I was eleven years old and about to step on the stage to play a solo violin arrangement of Schubert\’s Overture to Rosamunde in a recital of my father\’s students.
My father, who was also my teacher, tuned my strings (I was not advanced enough to do it myself). Then he handed me the violin and said, “serenity, intonation, and a beautiful sound.” And with that he sent me on stage, where I acquitted myself honorably.
Now, a lifetime later and my father long dead, I am revisiting those words, and it occurs to me that they apply to a lot more than to the performance of a student recital piece. In fact, they sound like good advice for how to live my life.
First you have to have Serenity, the clean slate without which nothing good is possible. Next comes Intonation, which means, get it right, be accurate. Then, once you\’ve made yourself calm and gotten the basics right, you strive for A Beautiful Sound. That is the thing that cannot be taught, the mysterious gift of the Muse, made of feeling and talent and luck .
I find that I can apply my father\’s three precepts to everything from writing to dog training. If I intend to write something, first I have to get calm and clear my mind. (Often, attaining serenity before a writing session means taking a short nap.) As I write, I try to make sure that I get the “intonation” right—not just syntax and spelling, but logic and the flow of ideas. A false note here can cost me a reader\’s attention. And then comes the Beautiful Sound part–what the cellist Pau Casals used to call “putting in the rainbow”–the part that you never know about in advance, but that you hope with all your heart will somehow happen.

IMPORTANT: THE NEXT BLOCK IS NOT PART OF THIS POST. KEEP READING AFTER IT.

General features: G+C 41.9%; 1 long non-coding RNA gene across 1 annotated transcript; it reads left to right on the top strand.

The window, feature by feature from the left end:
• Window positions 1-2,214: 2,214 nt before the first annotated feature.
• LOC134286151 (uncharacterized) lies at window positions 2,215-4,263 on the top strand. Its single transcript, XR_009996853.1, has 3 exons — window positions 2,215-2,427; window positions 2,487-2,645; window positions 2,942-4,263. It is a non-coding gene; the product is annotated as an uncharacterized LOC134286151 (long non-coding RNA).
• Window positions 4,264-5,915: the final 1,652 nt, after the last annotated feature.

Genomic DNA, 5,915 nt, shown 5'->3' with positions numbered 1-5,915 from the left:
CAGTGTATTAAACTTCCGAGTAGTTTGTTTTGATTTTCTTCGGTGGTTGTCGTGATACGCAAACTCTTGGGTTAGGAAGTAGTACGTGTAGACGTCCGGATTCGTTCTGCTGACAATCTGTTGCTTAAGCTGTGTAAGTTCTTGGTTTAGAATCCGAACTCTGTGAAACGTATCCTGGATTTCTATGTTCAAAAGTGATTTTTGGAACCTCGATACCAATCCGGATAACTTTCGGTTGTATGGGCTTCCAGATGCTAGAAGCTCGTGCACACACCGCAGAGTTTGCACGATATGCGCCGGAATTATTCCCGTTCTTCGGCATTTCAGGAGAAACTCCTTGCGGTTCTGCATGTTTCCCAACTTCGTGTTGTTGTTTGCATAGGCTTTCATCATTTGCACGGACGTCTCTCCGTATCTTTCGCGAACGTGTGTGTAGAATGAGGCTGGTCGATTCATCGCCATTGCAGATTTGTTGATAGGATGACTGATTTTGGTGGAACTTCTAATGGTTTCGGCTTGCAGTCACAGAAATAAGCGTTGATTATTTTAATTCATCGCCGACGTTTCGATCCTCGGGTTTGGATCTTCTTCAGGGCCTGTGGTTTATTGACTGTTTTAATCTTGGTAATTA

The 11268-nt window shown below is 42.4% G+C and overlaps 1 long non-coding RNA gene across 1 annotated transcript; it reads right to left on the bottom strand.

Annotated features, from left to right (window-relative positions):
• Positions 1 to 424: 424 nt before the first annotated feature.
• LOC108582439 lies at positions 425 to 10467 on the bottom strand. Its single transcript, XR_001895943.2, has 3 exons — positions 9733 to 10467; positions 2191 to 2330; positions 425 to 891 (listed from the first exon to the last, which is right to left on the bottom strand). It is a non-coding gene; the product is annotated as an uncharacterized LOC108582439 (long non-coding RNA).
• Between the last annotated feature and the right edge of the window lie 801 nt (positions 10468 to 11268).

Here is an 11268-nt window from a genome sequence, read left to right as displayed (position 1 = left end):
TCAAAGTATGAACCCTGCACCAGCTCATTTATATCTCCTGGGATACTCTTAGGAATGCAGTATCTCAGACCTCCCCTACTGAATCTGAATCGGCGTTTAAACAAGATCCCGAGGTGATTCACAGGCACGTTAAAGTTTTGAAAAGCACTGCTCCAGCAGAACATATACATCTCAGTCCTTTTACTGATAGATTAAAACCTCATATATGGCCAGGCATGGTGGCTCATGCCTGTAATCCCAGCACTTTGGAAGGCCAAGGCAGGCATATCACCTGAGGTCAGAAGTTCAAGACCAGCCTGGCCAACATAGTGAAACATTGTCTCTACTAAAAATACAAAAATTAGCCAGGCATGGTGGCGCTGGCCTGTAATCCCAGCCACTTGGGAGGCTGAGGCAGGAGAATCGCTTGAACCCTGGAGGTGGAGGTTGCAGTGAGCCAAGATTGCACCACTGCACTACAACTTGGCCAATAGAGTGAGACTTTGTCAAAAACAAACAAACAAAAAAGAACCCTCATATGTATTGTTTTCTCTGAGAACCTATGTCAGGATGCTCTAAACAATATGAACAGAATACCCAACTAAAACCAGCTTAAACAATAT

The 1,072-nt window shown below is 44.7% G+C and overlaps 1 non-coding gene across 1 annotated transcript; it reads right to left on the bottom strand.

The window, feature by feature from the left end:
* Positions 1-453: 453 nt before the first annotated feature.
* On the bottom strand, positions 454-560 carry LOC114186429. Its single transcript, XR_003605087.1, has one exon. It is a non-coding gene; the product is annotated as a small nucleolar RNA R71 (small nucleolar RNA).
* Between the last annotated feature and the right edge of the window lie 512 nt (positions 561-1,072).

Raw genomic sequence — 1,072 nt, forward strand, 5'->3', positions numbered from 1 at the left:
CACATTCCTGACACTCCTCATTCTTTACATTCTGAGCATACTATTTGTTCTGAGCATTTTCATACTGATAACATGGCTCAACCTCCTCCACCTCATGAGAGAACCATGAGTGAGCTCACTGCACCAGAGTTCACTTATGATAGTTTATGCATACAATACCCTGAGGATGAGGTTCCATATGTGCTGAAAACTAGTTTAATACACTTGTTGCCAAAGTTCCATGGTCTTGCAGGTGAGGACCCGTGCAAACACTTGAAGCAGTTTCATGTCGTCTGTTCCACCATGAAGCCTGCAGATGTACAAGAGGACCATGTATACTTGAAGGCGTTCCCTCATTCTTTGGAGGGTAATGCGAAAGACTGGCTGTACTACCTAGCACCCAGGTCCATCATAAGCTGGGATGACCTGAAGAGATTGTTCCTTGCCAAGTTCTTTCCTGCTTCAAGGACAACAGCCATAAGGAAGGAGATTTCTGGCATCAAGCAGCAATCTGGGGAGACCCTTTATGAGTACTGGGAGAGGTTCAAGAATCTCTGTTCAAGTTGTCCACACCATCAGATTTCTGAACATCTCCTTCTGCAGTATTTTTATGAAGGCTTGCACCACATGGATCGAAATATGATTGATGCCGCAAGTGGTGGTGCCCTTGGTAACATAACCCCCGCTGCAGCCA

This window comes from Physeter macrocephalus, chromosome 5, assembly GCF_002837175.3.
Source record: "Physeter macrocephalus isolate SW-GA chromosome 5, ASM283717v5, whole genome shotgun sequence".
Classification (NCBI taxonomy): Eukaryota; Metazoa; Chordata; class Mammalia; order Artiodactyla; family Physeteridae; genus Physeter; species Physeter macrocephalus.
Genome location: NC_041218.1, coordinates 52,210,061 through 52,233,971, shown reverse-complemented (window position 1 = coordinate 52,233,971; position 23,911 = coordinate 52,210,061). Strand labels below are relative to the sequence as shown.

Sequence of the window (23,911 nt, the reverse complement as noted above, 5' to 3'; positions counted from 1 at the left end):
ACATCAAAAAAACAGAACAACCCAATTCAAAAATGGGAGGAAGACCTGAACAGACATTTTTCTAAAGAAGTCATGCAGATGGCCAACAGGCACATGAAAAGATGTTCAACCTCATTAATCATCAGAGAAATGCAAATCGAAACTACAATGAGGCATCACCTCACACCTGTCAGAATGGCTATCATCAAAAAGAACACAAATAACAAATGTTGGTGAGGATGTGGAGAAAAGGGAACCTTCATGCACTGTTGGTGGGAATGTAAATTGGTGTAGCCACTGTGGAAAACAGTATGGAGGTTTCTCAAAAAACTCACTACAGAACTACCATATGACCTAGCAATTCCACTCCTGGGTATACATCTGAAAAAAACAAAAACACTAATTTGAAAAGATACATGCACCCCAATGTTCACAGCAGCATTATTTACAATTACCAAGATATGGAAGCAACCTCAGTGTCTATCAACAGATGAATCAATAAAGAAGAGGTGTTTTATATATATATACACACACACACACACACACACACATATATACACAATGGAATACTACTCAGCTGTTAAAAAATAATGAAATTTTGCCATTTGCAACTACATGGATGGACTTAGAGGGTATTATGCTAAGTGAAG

If I am about to train Wolfie, the first part, serenity, is really important. If I am not serene, he won\’t be either, and the session will be a disaster. I have trouble with serenity when I work Wolfie, because I want too much to succeed, and quickly. I have less difficulty with intonation—stuff like giving clear commands and instant praise. If I get all this right, then on a good day Wolfie and I get to the Beautiful Sound part, where he watches and attends to me and enjoys the challenges I set for him, and I watch and attend to him and manage, for a little while, to speak fluent Dog.
In retrospect, I can empathize with my father at that long-ago recital. He must have felt a measure of anxiety if not compassion on my behalf. And in that last moment before I went in front of the audience he managed to distill into those simple words all his wisdom as an artist, which was also his wisdom as a man.